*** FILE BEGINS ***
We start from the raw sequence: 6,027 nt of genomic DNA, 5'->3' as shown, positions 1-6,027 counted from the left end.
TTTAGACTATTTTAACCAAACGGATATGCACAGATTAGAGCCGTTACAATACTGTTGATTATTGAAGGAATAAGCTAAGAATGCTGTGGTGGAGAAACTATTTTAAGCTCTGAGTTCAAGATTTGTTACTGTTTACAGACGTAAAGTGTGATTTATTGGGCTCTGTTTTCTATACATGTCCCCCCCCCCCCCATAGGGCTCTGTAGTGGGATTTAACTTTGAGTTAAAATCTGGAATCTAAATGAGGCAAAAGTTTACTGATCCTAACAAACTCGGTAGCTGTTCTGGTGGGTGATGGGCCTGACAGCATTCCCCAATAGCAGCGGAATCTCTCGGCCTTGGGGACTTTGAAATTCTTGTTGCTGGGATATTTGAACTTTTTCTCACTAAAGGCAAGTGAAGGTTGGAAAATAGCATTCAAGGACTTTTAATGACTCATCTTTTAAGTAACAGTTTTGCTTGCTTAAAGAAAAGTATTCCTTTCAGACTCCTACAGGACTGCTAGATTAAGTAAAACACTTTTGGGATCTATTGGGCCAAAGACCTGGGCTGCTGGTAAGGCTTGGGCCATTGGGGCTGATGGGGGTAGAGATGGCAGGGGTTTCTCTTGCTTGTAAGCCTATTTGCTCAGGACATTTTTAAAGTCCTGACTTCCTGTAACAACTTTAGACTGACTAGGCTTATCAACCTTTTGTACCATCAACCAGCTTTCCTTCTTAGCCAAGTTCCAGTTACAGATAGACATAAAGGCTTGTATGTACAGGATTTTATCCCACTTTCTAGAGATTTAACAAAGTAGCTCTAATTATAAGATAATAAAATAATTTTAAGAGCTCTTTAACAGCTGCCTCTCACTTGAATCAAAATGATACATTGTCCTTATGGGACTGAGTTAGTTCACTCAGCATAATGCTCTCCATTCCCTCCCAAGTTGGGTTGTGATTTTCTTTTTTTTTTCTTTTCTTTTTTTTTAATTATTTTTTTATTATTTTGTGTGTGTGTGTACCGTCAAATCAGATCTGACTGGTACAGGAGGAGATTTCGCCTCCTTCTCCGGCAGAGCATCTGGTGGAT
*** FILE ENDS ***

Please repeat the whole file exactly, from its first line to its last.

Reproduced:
We start from the raw sequence: 6,027 nt of genomic DNA, 5'->3' as shown, positions 1-6,027 counted from the left end.
TTTAGACTATTTTAACCAAACGGATATGCACAGATTAGAGCCGTTACAATACTGTTGATTATTGAAGGAATAAGCTAAGAATGCTGTGGTGGAGAAACTATTTTAAGCTCTGAGTTCAAGATTTGTTACTGTTTACAGACGTAAAGTGTGATTTATTGGGCTCTGTTTTCTATACATGTCCCCCCCCCCCCCATAGGGCTCTGTAGTGGGATTTAACTTTGAGTTAAAATCTGGAATCTAAATGAGGCAAAAGTTTACTGATCCTAACAAACTCGGTAGCTGTTCTGGTGGGTGATGGGCCTGACAGCATTCCCCAATAGCAGCGGAATCTCTCGGCCTTGGGGACTTTGAAATTCTTGTTGCTGGGATATTTGAACTTTTTCTCACTAAAGGCAAGTGAAGGTTGGAAAATAGCATTCAAGGACTTTTAATGACTCATCTTTTAAGTAACAGTTTTGCTTGCTTAAAGAAAAGTATTCCTTTCAGACTCCTACAGGACTGCTAGATTAAGTAAAACACTTTTGGGATCTATTGGGCCAAAGACCTGGGCTGCTGGTAAGGCTTGGGCCATTGGGGCTGATGGGGGTAGAGATGGCAGGGGTTTCTCTTGCTTGTAAGCCTATTTGCTCAGGACATTTTTAAAGTCCTGACTTCCTGTAACAACTTTAGACTGACTAGGCTTATCAACCTTTTGTACCATCAACCAGCTTTCCTTCTTAGCCAAGTTCCAGTTACAGATAGACATAAAGGCTTGTATGTACAGGATTTTATCCCACTTTCTAGAGATTTAACAAAGTAGCTCTAATTATAAGATAATAAAATAATTTTAAGAGCTCTTTAACAGCTGCCTCTCACTTGAATCAAAATGATACATTGTCCTTATGGGACTGAGTTAGTTCACTCAGCATAATGCTCTCCATTCCCTCCCAAGTTGGGTTGTGATTTTCTTTTTTTTTTCTTTTCTTTTTTTTTAATTATTTTTTTATTATTTTGTGTGTGTGTGTACCGTCAAATCAGATCTGACTGGTACAGGAGGAGATTTCGCCTCCTTCTCCGGCAGAGCATCTGGTGGAT